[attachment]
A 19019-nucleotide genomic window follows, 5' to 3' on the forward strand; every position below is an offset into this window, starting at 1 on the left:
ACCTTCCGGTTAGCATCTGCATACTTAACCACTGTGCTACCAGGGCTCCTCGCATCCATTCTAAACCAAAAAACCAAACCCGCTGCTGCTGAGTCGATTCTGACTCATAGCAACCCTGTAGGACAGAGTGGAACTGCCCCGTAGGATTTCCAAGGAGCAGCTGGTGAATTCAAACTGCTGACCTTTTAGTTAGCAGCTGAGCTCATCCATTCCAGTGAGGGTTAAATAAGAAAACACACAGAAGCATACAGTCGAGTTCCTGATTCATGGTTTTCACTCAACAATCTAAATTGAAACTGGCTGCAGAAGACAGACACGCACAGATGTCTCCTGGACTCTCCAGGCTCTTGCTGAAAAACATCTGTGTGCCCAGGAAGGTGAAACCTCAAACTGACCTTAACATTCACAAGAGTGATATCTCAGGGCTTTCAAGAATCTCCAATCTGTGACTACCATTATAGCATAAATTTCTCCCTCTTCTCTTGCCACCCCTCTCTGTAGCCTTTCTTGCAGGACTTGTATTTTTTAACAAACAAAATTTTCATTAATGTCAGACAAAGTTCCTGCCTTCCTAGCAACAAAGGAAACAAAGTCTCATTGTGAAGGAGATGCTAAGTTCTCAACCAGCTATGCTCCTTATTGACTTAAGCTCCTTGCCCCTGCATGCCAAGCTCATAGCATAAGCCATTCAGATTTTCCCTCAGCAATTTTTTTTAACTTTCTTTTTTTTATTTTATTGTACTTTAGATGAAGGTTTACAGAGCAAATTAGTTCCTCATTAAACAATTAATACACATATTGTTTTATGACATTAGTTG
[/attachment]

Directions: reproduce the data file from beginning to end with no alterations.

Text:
A 19019-nucleotide genomic window follows, 5' to 3' on the forward strand; every position below is an offset into this window, starting at 1 on the left:
ACCTTCCGGTTAGCATCTGCATACTTAACCACTGTGCTACCAGGGCTCCTCGCATCCATTCTAAACCAAAAAACCAAACCCGCTGCTGCTGAGTCGATTCTGACTCATAGCAACCCTGTAGGACAGAGTGGAACTGCCCCGTAGGATTTCCAAGGAGCAGCTGGTGAATTCAAACTGCTGACCTTTTAGTTAGCAGCTGAGCTCATCCATTCCAGTGAGGGTTAAATAAGAAAACACACAGAAGCATACAGTCGAGTTCCTGATTCATGGTTTTCACTCAACAATCTAAATTGAAACTGGCTGCAGAAGACAGACACGCACAGATGTCTCCTGGACTCTCCAGGCTCTTGCTGAAAAACATCTGTGTGCCCAGGAAGGTGAAACCTCAAACTGACCTTAACATTCACAAGAGTGATATCTCAGGGCTTTCAAGAATCTCCAATCTGTGACTACCATTATAGCATAAATTTCTCCCTCTTCTCTTGCCACCCCTCTCTGTAGCCTTTCTTGCAGGACTTGTATTTTTTAACAAACAAAATTTTCATTAATGTCAGACAAAGTTCCTGCCTTCCTAGCAACAAAGGAAACAAAGTCTCATTGTGAAGGAGATGCTAAGTTCTCAACCAGCTATGCTCCTTATTGACTTAAGCTCCTTGCCCCTGCATGCCAAGCTCATAGCATAAGCCATTCAGATTTTCCCTCAGCAATTTTTTTTAACTTTCTTTTTTTTATTTTATTGTACTTTAGATGAAGGTTTACAGAGCAAATTAGTTCCTCATTAAACAATTAATACACATATTGTTTTATGACATTAGTTG